Hyderabad: `Where Are The Women' launch tattoo protest to seek 'Justice for Bilkis Bano'

Hyderabad-based `Where Are The Women’ applied Henna tattoos on 20 people inscribed with ‘Justice for Bilkis Bano’ slogans. The tattoo protest was aimed to draw attention and mobilize public opinion against the release of 11 rapists in Gujarat.

By Amrutha Kosuru  Published on  21 Sep 2022 6:50 AM GMT
Hyderabad: `Where Are The Women launch tattoo protest to seek Justice for  Bilkis Bano

A group of Hyderbad feminists has launched a unique protest to seek justice for Gujarat rape victim Bilkis Bano.

Hyderabad-based `Where Are The Women' applied Henna tattoos on 20 people inscribed with 'Justice for Bilkis Bano' slogans. The tattoo protest was aimed to draw attention and mobilize public opinion against the release of 11 rapists in Gujarat.

`Where Are The Women' is a group of feminists championing the cause of increasing the representation of women and girls in Educational, Social, Economical and Political Spaces

Varsha Bhargavi, Director of Where Are The Women, has been at the forefront to demand justice for Bilkis Bano. This follows the release of 11 rapists under the Gujarat government's remission policy.

At a Bharat Jodo yatra planning meeting held in the city, Varsha wrote 'Justice of Bilkis Bano' with Henna and tattooed it on 20 men and women.

"Many organizations and activists across the country continue to hold multiple protests. However, I wanted to try something in my way and we did it impromptu," Varsha said.

"The henna tattoo will stay for at least a week or more. Every time these men or anyone around them see the tattoos, they will be reminded that 11 men who brutally murdered and raped a pregnant woman have walked free," she added.

Varsha said there is no regret, no remorse for releasing convicted persons. Instead, they are being celebrated by some politicians and organizations.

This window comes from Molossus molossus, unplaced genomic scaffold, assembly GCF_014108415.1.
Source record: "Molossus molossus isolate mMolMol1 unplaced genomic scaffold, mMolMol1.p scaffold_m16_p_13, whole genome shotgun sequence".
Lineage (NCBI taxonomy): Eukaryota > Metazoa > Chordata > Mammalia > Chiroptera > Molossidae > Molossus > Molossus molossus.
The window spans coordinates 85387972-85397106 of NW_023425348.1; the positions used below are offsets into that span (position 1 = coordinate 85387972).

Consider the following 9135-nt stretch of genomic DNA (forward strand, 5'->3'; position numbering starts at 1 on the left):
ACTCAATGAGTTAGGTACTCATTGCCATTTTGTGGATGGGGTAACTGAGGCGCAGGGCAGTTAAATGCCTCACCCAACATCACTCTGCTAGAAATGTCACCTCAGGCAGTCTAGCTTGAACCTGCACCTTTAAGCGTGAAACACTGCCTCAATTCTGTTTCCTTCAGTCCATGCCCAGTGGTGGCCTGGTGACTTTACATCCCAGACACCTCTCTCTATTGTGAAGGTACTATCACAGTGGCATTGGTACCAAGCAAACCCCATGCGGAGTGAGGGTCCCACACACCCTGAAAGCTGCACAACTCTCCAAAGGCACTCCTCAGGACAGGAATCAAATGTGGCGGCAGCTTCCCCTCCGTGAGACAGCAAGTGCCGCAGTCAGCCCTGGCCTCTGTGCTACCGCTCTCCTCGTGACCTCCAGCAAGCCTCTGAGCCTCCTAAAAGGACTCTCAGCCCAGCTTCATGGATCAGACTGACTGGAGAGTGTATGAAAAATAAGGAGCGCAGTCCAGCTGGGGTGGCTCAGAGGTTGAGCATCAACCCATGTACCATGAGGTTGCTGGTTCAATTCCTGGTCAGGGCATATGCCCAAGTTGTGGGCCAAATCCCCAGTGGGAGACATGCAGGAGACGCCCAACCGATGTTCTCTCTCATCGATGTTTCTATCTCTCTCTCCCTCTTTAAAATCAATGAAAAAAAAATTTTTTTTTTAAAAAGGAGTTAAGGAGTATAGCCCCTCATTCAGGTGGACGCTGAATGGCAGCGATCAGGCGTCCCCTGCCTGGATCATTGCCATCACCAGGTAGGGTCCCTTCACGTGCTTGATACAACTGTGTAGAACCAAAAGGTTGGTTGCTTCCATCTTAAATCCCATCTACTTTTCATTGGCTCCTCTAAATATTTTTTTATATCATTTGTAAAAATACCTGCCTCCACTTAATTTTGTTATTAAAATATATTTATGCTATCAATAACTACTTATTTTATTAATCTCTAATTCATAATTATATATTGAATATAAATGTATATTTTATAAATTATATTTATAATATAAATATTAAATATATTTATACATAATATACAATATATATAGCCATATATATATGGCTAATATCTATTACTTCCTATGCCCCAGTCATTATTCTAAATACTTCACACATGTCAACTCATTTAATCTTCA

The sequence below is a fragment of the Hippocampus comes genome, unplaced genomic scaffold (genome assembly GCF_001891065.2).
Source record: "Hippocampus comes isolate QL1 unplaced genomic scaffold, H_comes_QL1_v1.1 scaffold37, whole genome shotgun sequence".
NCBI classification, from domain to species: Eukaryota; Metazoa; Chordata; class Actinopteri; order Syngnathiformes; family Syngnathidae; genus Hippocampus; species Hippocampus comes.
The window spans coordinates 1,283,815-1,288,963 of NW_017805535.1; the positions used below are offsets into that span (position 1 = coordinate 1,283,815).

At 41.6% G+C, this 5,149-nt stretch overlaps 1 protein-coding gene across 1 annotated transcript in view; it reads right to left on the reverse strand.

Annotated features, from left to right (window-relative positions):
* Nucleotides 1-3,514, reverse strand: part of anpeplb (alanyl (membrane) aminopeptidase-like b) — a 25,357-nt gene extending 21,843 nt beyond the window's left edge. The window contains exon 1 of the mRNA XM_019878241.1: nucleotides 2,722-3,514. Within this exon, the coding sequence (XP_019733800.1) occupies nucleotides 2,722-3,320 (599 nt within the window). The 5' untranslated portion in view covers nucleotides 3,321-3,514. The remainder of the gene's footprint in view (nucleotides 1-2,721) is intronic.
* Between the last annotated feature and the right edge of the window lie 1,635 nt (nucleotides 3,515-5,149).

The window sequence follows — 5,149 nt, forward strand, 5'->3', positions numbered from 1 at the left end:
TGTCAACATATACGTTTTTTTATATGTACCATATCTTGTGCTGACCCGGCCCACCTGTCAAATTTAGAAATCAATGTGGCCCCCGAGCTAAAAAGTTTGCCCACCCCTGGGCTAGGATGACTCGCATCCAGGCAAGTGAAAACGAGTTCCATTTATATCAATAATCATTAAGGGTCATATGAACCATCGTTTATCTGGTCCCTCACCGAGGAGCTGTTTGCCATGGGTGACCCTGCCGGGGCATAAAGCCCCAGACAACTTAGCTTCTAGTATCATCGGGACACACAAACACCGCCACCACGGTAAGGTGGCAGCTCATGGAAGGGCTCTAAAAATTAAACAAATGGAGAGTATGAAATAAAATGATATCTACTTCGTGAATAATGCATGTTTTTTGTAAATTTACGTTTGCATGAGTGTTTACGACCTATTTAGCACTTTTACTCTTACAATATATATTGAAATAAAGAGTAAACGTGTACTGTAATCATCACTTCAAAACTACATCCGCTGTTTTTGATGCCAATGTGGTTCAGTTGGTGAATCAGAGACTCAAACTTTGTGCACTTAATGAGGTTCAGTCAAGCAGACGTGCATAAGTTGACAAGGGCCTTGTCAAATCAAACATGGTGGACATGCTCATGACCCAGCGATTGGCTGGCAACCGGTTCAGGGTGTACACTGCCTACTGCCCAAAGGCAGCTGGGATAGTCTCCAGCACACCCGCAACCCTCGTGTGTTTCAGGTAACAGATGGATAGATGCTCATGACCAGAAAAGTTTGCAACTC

"This is most concerning. We must keep highlighting this issue to common people. We appeal to the common people to see the truth between the propaganda," said Kiran Vissa, National Convenor of the National Alliance of People's Movement. Kiran was one of the persons who got the 'Justice for Bilkis Bano' tattoo applied on her hand.

In 2002, communal riots broke out in Gujarat after the death of 57 Hindu pilgrims in a train fire at Godhra. Over 1,000 people, mostly Muslims died in the riots that followed.

Fourteen of Bilkis Bano's family members were among those murdered in the riots. Bano then 19 and pregnant, was gang raped by 11 men from her village. She was left to die. However, she survived.

Six years later, 11 accused were sentenced to life imprisonment for gang rape and murder.

The convicts were recently released from a Godhra jail after the Gujarat government approved their application under its remission policy. The factors taken into consideration for remission include "age, nature of the crime, behavior in prison".

On September 19, a prosecution witness in the Bilkis Bano case wrote to Chief Justice UU Lalit claiming that he was threatened by one of the men convicted of murder and rape.

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